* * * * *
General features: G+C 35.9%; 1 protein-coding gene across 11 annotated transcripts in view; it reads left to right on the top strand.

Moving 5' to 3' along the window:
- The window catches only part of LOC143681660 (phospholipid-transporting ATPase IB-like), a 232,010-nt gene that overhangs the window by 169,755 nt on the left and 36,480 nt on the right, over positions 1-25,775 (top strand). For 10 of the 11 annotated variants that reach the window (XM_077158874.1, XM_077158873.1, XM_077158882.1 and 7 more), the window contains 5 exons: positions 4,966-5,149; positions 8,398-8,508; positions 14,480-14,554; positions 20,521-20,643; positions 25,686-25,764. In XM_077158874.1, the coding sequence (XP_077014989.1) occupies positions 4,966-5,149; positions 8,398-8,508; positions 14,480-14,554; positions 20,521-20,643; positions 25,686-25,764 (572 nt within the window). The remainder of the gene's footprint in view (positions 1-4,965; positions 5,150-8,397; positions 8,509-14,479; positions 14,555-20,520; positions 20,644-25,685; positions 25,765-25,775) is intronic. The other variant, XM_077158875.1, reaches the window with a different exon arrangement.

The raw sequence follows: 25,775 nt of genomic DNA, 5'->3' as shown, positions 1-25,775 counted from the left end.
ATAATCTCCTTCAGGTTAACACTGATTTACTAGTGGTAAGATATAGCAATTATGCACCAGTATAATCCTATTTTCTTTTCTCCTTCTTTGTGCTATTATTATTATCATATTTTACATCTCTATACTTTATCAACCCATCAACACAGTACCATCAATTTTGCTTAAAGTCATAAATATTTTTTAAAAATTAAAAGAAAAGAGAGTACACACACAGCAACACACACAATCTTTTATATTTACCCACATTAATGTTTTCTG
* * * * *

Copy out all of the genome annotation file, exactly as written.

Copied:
General features: G+C 35.9%; 1 protein-coding gene across 11 annotated transcripts in view; it reads left to right on the top strand.

Moving 5' to 3' along the window:
- The window catches only part of LOC143681660 (phospholipid-transporting ATPase IB-like), a 232,010-nt gene that overhangs the window by 169,755 nt on the left and 36,480 nt on the right, over positions 1-25,775 (top strand). For 10 of the 11 annotated variants that reach the window (XM_077158874.1, XM_077158873.1, XM_077158882.1 and 7 more), the window contains 5 exons: positions 4,966-5,149; positions 8,398-8,508; positions 14,480-14,554; positions 20,521-20,643; positions 25,686-25,764. In XM_077158874.1, the coding sequence (XP_077014989.1) occupies positions 4,966-5,149; positions 8,398-8,508; positions 14,480-14,554; positions 20,521-20,643; positions 25,686-25,764 (572 nt within the window). The remainder of the gene's footprint in view (positions 1-4,965; positions 5,150-8,397; positions 8,509-14,479; positions 14,555-20,520; positions 20,644-25,685; positions 25,765-25,775) is intronic. The other variant, XM_077158875.1, reaches the window with a different exon arrangement.

The raw sequence follows: 25,775 nt of genomic DNA, 5'->3' as shown, positions 1-25,775 counted from the left end.
ATAATCTCCTTCAGGTTAACACTGATTTACTAGTGGTAAGATATAGCAATTATGCACCAGTATAATCCTATTTTCTTTTCTCCTTCTTTGTGCTATTATTATTATCATATTTTACATCTCTATACTTTATCAACCCATCAACACAGTACCATCAATTTTGCTTAAAGTCATAAATATTTTTTAAAAATTAAAAGAAAAGAGAGTACACACACAGCAACACACACAATCTTTTATATTTACCCACATTAATGTTTTCTG